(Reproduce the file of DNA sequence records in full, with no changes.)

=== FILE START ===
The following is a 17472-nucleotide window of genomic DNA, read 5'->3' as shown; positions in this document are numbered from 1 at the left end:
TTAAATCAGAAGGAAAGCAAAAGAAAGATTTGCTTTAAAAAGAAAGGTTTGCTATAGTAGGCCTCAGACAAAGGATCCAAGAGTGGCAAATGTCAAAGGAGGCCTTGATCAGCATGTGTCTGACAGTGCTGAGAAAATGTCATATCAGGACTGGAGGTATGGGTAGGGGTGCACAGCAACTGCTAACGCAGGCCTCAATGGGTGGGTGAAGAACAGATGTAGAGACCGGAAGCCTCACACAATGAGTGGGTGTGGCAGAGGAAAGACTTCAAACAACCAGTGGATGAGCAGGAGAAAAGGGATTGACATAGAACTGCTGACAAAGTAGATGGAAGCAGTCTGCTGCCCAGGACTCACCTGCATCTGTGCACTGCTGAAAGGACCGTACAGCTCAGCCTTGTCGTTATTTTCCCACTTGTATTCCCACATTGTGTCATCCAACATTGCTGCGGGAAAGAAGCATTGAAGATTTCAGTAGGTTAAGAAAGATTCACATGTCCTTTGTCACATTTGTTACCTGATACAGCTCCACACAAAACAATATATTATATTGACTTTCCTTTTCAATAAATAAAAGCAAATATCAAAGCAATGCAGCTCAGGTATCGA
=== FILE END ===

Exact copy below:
The following is a 17472-nucleotide window of genomic DNA, read 5'->3' as shown; positions in this document are numbered from 1 at the left end:
TTAAATCAGAAGGAAAGCAAAAGAAAGATTTGCTTTAAAAAGAAAGGTTTGCTATAGTAGGCCTCAGACAAAGGATCCAAGAGTGGCAAATGTCAAAGGAGGCCTTGATCAGCATGTGTCTGACAGTGCTGAGAAAATGTCATATCAGGACTGGAGGTATGGGTAGGGGTGCACAGCAACTGCTAACGCAGGCCTCAATGGGTGGGTGAAGAACAGATGTAGAGACCGGAAGCCTCACACAATGAGTGGGTGTGGCAGAGGAAAGACTTCAAACAACCAGTGGATGAGCAGGAGAAAAGGGATTGACATAGAACTGCTGACAAAGTAGATGGAAGCAGTCTGCTGCCCAGGACTCACCTGCATCTGTGCACTGCTGAAAGGACCGTACAGCTCAGCCTTGTCGTTATTTTCCCACTTGTATTCCCACATTGTGTCATCCAACATTGCTGCGGGAAAGAAGCATTGAAGATTTCAGTAGGTTAAGAAAGATTCACATGTCCTTTGTCACATTTGTTACCTGATACAGCTCCACACAAAACAATATATTATATTGACTTTCCTTTTCAATAAATAAAAGCAAATATCAAAGCAATGCAGCTCAGGTATCGA